I often hear different points of view to this question - some say the hottest part of the chili is its seeds, yet I've heard some (arguably more believable) sources claim that the white part that holds the seeds to the flesh is the hottest.
What part of the chili fruit is the hottest?
The Wikipedia article on
Capsicum reads, citing a FAQ on a page of the ollege of Agriculture and Home Economics of the New Mexico State University:
Capsaicin is present in large quantities in the placental tissue (which holds the seeds), the internal membranes and, to a lesser extent, the other fleshy parts of the fruits of plants in the genus Capsicum. Contrary to popular belief, the seeds themselves do not produce any capsaicin, although the highest concentration of capsaicin can be found in the white pith around the seeds.
Cisneros-Pineda et al. measured via gas chromatography the content of capsaicin and dihydrocapsaicin in the pericarp, placenta, and seeds of seven cultivars of chili peppers and the results confirm this:
For dihydrocapsaicin, the difference is not so large, but the placenta still has a higher concentration.
In terms of concentration considering fresh mass the difference won't be as dramatic because while the seeds lose around half their mass by drying, the placenta will lose 90%.
I made something the other day and I'm not sure what you'd call it. I softened some onions, celery, carrot, and garlic in olive oil; browned some ground venison in with the veggies and oil; added some beans, chicken stock, diced tomato, and tomato paste; let cook for a bit; threw in some spinach and let cook to wilt; cubed some stale rolls and threw them in there too. It struck me as somewhat similar to a chili but has no chili peppers or related spices and some other things you normally wouldn't find in chili. What would you call it?
How much powder does 1 TBSP of Cumin seeds yield when crushed? I have a recipe that calls for Cumin seeds to be crushed but I could not find whole seeds at the store.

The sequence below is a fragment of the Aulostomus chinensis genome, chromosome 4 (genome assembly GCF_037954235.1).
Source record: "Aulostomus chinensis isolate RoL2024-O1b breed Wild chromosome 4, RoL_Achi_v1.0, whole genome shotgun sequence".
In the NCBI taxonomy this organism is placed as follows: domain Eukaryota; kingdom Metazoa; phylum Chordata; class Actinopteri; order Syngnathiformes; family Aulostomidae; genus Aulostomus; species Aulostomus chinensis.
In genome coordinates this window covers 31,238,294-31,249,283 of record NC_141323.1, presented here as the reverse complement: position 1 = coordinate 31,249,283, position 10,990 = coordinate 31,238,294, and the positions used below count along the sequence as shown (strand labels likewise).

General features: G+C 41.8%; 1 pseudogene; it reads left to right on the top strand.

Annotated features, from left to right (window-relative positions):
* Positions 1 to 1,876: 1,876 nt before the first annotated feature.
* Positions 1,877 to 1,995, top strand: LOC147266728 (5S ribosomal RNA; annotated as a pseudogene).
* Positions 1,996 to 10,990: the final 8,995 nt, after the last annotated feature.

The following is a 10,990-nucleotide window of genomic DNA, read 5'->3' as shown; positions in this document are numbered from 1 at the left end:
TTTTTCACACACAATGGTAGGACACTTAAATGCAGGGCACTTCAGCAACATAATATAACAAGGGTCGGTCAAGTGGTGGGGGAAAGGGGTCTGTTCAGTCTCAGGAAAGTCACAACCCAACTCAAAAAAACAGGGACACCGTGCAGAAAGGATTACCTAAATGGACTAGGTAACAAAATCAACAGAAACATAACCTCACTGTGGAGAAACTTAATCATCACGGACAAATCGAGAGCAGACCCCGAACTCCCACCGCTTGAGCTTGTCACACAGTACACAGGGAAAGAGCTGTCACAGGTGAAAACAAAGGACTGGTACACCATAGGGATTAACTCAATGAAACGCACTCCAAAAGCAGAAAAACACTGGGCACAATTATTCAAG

I'm growing some Bhut Jolokia's (world hottest pepper aka ghost pepper) amongst other hot peppers. Anyone have any recommendations what I can do with them? I picked one off the plant last night. I'm looking for something other that hot sauce or chili.
Working with a variation of this chili recipe I meticulously cleaned my peppers of seeds and veins to produce a 'milder' chili. Unfortunately this batch was almost 'too mild' (heat wise, the flavor was very good). I am thinking that next time around I will leave in some of the seeds/veins to give it just a bit more 'kick'. The question is, given the choice of Anaheim, poblano and jalapeno peppers would it matter to the flavor which pepper I allow to be the source of the heat? I know that each pepper has it's own unique flavor to offer and each is going to provide a different 'level' of heat
In substituting Flax Eggs (milled/ground flax seeds in a water slurry, after they congeal) for regular eggs, I have found them to be a versatile aide in baking and thickening any number of dishes. I have begun to hear tell of using chia seeds instead of flax or something like Ener-G egg replacer. Can chia be used in the same fashion once the seeds are ground as flax? Is the chia composition the same as a flax egg (1 part milled flax seed to 3 parts water, in slurry)? Do they set the same, i.e. congeal in the same time? Can they be mixed for super supplement-y egg substitutes? What
We received some extremely hot peppers of some sort in our CSA bin. They're a light green color and look like under-ripe habaneros, and we can't for the life of us figure out what kind of pepper they are. My dad used to tell me that eating spicy things would "put hair on my chest," but I think these peppers would burn the hair right off of my body, given the chance. Since I'm not the biggest fan of deathly spicy peppers, we're considering roasting them to reduce their heat to something similar to the peppers we normally use. I'm curious what happens to the capsaicin content of the pepper
I fried my ground beef and onions for chili in olive oil and didn't drain it. Now my chili tastes oily. Is there any way to fix it?
I am planning on making some chili powder this weekend using ancho, pasilla, and guajillo peppers. I got a nice big bag of each recently and have some questions about chili powder. The second part of this question, about tweaking the preparation itself, is here. The first concern I have is storage lifetime. I keep reading that it should stay potent for about 6 months, in an airtight container. I... forever; rather it is to have them remain potent for a reasonable period.) Does the "6 month potency" begin once the chili powder is prepared, milled, or when the peppers are dried (or some other time)?
I'm growing some bhut jolokia peppers, and they are almost ready for harvesting. However, I've since seen that the naga viper pepper has beaten the bhut jolokia as the hottest pepper. I've also seen that a variety of Trinidad Scorpion pepper has beaten out the naga viper. The store I bought my bhut jolokia from now is selling "the world's hottest pepper" called naga jolokia. Is the naga... it stand in comparison to the other "contender" peppers? What is the world's hottest pepper? What is the hottest pepper that the average home gardener can purchase, and then grow at home (local climate